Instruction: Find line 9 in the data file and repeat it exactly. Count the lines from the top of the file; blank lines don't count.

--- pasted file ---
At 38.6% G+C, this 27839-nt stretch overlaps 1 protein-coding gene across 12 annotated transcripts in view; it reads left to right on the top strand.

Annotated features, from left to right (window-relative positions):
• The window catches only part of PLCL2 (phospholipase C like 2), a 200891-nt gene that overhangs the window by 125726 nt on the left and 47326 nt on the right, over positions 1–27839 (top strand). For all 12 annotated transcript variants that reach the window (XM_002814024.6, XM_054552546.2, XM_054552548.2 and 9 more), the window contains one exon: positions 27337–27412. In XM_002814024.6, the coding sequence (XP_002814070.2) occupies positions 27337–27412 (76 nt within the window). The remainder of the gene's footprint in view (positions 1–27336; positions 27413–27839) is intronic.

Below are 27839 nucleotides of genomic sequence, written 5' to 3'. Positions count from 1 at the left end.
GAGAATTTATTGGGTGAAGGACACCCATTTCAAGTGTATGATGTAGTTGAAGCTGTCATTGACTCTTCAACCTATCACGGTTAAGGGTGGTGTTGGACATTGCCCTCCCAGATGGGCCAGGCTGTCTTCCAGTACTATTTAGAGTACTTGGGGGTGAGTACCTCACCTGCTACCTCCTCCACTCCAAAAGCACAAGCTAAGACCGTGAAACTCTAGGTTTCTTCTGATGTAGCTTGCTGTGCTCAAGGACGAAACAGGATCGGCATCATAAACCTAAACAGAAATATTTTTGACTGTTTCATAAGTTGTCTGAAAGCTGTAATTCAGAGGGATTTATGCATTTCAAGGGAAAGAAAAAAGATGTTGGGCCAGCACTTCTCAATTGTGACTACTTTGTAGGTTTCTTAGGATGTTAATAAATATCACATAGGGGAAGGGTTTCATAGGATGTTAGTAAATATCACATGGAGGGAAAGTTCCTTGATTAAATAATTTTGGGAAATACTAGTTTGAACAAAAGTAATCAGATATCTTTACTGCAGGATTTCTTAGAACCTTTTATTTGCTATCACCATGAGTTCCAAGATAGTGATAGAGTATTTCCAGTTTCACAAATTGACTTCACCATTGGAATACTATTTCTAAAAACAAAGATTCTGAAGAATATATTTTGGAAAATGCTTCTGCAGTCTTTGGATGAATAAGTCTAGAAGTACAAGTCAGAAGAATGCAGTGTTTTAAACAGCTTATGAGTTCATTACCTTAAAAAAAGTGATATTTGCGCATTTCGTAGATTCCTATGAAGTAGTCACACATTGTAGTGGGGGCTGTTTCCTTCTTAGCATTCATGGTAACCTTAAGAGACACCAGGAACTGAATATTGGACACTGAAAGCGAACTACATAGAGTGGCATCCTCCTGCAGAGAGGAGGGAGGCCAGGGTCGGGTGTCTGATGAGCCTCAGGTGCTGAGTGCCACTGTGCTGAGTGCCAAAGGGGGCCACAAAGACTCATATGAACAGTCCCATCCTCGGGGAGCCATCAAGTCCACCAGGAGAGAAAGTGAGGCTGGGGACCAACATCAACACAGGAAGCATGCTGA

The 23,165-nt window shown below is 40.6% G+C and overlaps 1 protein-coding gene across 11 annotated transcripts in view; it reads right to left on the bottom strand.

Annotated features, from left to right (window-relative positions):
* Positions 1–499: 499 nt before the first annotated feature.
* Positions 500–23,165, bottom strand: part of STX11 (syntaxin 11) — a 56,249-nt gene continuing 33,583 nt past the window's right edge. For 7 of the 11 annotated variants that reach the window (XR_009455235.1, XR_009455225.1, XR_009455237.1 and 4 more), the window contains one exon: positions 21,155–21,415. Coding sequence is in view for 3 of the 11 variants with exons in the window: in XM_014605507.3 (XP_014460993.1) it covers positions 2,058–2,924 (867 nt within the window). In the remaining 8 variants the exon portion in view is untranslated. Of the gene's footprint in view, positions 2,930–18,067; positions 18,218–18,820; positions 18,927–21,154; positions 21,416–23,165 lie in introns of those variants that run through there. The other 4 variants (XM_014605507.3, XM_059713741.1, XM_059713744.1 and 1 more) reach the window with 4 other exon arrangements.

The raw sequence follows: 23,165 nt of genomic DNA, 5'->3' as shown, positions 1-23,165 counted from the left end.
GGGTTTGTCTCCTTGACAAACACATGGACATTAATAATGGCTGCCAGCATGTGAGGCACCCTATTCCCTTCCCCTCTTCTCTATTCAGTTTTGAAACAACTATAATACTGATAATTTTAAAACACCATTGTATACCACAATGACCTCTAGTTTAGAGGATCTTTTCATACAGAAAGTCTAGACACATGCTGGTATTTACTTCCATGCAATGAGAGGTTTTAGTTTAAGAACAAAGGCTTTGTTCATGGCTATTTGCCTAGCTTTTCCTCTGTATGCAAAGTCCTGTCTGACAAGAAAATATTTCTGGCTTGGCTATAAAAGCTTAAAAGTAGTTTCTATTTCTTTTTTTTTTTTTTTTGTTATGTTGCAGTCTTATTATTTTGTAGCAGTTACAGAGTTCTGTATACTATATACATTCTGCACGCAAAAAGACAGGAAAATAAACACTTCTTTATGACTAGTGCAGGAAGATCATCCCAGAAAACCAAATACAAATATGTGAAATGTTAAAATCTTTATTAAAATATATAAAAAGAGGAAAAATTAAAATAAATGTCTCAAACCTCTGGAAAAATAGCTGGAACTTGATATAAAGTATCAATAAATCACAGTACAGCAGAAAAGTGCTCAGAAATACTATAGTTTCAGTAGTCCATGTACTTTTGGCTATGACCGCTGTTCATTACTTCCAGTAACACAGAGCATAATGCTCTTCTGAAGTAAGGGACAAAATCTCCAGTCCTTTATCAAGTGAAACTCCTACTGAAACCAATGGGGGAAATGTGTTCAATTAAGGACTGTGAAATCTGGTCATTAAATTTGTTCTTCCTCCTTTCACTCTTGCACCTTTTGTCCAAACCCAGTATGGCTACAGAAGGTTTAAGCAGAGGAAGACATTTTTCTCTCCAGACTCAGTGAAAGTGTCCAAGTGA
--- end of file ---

* Positions 500–23,165, bottom strand: part of STX11 (syntaxin 11) — a 56,249-nt gene continuing 33,583 nt past the window's right edge. For 7 of the 11 annotated variants that reach the window (XR_009455235.1, XR_009455225.1, XR_009455237.1 and 4 more), the window contains one exon: positions 21,155–21,415. Coding sequence is in view for 3 of the 11 variants with exons in the window: in XM_014605507.3 (XP_014460993.1) it covers positions 2,058–2,924 (867 nt within the window). In the remaining 8 variants the exon portion in view is untranslated. Of the gene's footprint in view, positions 2,930–18,067; positions 18,218–18,820; positions 18,927–21,154; positions 21,416–23,165 lie in introns of those variants that run through there. The other 4 variants (XM_014605507.3, XM_059713741.1, XM_059713744.1 and 1 more) reach the window with 4 other exon arrangements.